Walt Disney Co. agreed to acquire Marvel Entertainment Inc., the creator of Spider-Man and thousands of other characters, for about $4 billion.
The deal marks one of the largest acquisitions in Disney's history and the first big media deal since companies began hoarding cash last fall during the global financial crisis.
The move fits with Disney's stated strategy of driving revenue from popular content over time across multiple platforms. It also gives the company a boost with young male audiences, where Marvel's characters like Iron Man, Spider-Man, X-Men, Captain America, Fantastic Four and Thor are particularly popular. Disney has shown more strength with females from its properties like Hannah Montana.
Under the agreement, Marvel shareholders will receive $30 a share in cash plus about 0.745 Disney share for each Marvel share. Based on Friday's closing prices, the deal is valued at $50 per Marvel share, about a 29% premium.
The companies said the amount of cash and stock in the deal will be adjusted at closing so that the value of the Disney stock is at least 40% of the purchase price. Besides shareholder backing, the deal will require antitrust approval.
Miller Tabak analyst David Joyce said Disney is paying a steep valuation for Marvel but he views the deal as a "good long-term strategic move" for the company. "This is another sign that confidence is returning to the marketplace," he said.
Disney shares were down 1.7% at $26.38 in Monday morning trading on the New York Stock Exchange, while Marvel shares jumped 26% to $48.79.
Marvel has long-term production and distribution deals in place with Disney competitors, including Sony Corp.'s Sony Entertainment, News Corp.'s 20th Century Fox Films and Viacom Inc.'s Paramount Pictures, which complicate the company's strategic position. News Corp. is the parent of Dow Jones & Co., publisher of The Wall Street Journal.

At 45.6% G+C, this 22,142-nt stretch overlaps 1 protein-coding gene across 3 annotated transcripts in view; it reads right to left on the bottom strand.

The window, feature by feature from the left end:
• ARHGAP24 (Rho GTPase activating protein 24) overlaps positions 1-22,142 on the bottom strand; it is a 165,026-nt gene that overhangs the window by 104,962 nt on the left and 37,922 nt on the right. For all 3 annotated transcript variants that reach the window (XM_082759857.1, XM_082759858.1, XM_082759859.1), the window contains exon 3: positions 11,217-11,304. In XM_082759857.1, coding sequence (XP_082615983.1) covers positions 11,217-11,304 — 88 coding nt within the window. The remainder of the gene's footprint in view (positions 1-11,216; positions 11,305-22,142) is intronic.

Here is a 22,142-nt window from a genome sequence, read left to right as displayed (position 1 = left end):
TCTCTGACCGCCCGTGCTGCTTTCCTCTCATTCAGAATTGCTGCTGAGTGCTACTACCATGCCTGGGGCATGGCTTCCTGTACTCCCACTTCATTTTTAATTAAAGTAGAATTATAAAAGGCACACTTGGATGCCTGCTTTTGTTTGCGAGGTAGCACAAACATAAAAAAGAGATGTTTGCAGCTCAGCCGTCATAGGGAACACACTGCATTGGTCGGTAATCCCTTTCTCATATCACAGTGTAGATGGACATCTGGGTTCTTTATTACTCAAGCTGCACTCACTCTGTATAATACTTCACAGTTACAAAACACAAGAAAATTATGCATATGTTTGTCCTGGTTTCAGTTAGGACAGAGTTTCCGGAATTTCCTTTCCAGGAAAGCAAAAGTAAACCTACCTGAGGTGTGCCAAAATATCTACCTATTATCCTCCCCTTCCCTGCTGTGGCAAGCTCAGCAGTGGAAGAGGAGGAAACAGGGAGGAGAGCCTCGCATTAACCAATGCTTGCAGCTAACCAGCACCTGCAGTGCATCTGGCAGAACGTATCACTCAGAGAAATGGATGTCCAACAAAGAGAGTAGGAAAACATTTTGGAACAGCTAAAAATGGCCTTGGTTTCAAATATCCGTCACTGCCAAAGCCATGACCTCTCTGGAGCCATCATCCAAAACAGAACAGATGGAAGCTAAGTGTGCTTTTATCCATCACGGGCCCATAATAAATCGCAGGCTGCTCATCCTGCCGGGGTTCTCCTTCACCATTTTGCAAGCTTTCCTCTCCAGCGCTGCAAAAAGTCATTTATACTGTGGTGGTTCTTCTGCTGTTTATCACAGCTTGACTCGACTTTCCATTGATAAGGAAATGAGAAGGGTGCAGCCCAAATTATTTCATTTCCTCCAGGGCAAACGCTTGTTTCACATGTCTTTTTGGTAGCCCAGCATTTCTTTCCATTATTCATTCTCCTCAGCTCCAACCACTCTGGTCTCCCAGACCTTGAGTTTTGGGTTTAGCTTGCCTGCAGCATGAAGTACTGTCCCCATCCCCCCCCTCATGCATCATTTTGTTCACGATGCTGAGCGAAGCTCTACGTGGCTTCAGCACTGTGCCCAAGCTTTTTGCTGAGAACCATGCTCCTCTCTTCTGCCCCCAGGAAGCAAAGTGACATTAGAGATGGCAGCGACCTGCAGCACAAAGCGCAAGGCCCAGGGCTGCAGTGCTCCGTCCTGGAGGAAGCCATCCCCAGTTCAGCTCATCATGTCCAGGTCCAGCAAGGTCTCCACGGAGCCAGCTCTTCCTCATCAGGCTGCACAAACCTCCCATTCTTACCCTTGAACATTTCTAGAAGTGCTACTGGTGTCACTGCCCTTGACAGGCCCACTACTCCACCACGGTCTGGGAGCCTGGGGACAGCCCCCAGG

In many cases, it will take years before Disney can garner anything more than licensing fees from some key Marvel characters, but Disney Chief Financial Officer Tom Staggs said those revenue are attractive and the company will have the option to produce and distribute Marvel's content on its own when those deals expire.
"Marvel is worth more inside Disney than outside Disney," Mr. Staggs said.
Marvel Chief Executive Ike Perlmutter, who will continue to oversee the Marvel properties, called Disney "the perfect home for Marvel's fantastic library of characters given its proven ability to expand content creation and licensing businesses."
The comic book maker has been boosting awareness of its characters by continuing to branch out into animated television series and live-action films. However, the company in the spring pushed back its film schedule through 2012 as it looked to build anticipation for its coming slate of films.
Marvel's results have been boosted from its film-production business, and last year was the first year it which it began to produce its own films, taking in all the profits instead of just licensing fees.
In March, it formed an international advisory board made up of business leaders from overseas markets as it looked to expand its global presence.